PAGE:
Penrose—who has now won the Nobel—is still defining the way we see the universe. But, asked Philip Ball in 2017, in today's world of ultra-specialised science, could a thinker of such breadth ever emerge again?by Philip Ball / February 13, 2017 / Leave a comment
Scientists exhausted by the relentless demand to “demonstrate impact” and churn out peer-reviewed papers find ways of cheering themselves up. A popular consolation is to imagine reviewers’ reports on Einstein’s “grant application” for his work on special relativity, condemning his revolutionary thoughts as sheer speculation, devoid of any practical application, and worthy of no funding at all.
Lost golden ages are rarely as golden as we remember: back in 1905 Einstein wasn’t funded either, but still working in the Swiss patent office. The rueful jokes do, however, make a valid point about the way conservatism and bandwagon-riding often dictate progress in scientific careers today. Now you need polish, pizzazz, and state-of-the-art facilities. Gone are the days when it was possible to conduct cutting-edge experiments, as Ernest Rutherford did, with little more than sealing wax and string. But something has been lost in the face of the incessant need to score CV points, create spin-off companies, and descend into ever-narrower specialisms. The greatest of scientists, like physicist Erwin Schrödinger, have often thought profoundly outside their own particular specialisms; others, like Francis Crick, one half of the pair who unravelled the mysteries of DNA and partly inspired by Schrödinger, had the versatility to switch fields entirely.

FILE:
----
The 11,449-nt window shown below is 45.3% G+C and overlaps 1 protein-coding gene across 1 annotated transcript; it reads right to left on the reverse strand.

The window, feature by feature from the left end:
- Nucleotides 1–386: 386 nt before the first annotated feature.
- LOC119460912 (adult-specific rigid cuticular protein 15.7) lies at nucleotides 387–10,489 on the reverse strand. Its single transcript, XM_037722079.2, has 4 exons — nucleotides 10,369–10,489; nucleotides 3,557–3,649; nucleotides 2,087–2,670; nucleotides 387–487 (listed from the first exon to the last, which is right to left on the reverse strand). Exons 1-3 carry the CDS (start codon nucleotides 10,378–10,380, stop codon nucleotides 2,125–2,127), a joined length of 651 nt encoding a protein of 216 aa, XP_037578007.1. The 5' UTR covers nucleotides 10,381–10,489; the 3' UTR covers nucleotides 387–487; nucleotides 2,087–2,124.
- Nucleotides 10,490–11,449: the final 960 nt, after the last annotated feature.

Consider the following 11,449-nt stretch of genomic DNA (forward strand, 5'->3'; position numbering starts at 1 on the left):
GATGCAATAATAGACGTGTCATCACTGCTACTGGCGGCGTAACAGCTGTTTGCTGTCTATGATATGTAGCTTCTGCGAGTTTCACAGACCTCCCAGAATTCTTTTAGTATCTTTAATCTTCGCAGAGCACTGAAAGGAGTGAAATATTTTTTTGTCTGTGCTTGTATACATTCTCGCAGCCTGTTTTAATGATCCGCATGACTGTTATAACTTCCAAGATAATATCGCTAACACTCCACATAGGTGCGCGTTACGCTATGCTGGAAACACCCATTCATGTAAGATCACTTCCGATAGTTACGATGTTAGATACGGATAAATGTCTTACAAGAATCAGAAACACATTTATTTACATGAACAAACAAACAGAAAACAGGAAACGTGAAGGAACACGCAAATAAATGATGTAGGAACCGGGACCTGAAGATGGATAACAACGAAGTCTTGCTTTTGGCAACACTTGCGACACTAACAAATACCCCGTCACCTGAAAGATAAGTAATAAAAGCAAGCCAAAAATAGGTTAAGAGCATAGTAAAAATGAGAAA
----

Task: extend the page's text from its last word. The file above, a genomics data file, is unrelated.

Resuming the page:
Many virtues of that vanished age, before the intellectually narrowing pressures on today’s careers, are preserved in the person of the veteran British mathematical physicist, Roger Penrose—a theorist of black holes and quantum particles, sometime collaborator of Stephen Hawking, and an unlikely best-selling author. I met the 85-year-old don in the new Mathematical Institute at Oxford, where he is still cooking up challenging new ideas. You have to enter the building across a tiling scheme Penrose invented in the 1970s, which covers the courtyard in a pattern that seems to be orderly but can never quite repeat itself.
Although his insights are often fiendishly technical and expressed in eye-watering mathematics, Penrose is irrepressibly eclectic in his learning. He is given to mixing the insightful with the wildly speculative in a way that is almost unknown today, floating ideas that younger colleagues would never dare to—such as the notion that quantum mechanics might explain consciousness. Penrose shrugs off labels such as “maverick,” pleading that he is “much more accepting of conventional wisdom than most of the others I know.” It is hard to tell how…